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Curr Alzheimer Res. 2007 Apr;4(2):147-52.

Insulin resistance and Alzheimer's disease pathogenesis: potential mechanisms and implications for treatment.

Author information

  • Geriatric Research, Education, and Clinical Center, Veterans Affairs Puget Sound Health Care System, Department of Psychiatry and Behavioral Sciences, University of Washington School of Medicine, Seattle, WA, USA. scraft@u.washington.edu

Abstract

Insulin modulates cognition and other aspects of normal brain function. Insulin resistance is characterized by chronic peripheral insulin elevations, and it is accompanied by reduced brain insulin levels and insulin activity. Obesity, type 2 diabetes mellitus and hypertension are strongly associated with insulin resistance. In addition, insulin resistance increases the risk of age-related memory impairment and Alzheimer's disease. Possible mechanisms through which these risks are increased include the effects of peripheral hyperinsulinemia on memory, CNS inflammation, and regulation of the beta-amyloid peptide. We have shown that raising plasma insulin in humans to levels that characterize patients with insulin resistance increases the levels of Abeta and inflammatory agents in brain. These convergent effects may impair memory and induce AD pathology. Therapeutic strategies focused on preventing or correcting insulin abnormalities may thus benefit a subset of adults with age-related memory impairment and AD.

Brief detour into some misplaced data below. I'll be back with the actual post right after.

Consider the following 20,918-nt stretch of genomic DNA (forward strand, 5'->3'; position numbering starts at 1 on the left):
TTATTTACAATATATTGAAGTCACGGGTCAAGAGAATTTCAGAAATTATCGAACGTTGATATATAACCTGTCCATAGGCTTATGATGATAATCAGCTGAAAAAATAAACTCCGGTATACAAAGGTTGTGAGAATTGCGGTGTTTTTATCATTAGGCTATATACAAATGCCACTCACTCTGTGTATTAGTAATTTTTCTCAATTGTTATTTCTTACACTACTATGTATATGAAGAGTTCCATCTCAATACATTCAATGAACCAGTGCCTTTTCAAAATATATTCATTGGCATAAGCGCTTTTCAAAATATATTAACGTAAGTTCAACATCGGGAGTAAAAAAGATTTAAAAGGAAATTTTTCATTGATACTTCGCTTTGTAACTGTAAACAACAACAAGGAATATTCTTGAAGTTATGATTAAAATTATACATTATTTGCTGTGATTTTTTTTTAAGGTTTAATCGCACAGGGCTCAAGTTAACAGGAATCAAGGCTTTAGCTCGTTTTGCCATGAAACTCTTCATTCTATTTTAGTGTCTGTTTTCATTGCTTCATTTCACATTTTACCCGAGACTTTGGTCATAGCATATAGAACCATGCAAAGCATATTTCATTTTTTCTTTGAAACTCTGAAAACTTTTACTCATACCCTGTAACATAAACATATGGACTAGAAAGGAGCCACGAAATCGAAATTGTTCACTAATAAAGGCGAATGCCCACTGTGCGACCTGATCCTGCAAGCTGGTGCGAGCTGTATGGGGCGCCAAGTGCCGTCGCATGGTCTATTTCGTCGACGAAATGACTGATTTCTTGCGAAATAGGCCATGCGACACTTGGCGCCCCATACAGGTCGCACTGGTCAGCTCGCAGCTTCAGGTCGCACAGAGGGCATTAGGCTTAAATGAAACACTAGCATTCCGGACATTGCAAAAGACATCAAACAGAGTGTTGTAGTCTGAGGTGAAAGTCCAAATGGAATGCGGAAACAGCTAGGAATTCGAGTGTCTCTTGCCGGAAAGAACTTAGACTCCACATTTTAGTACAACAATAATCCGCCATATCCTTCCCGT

PMID:
17430239
[PubMed - indexed for MEDLINE]
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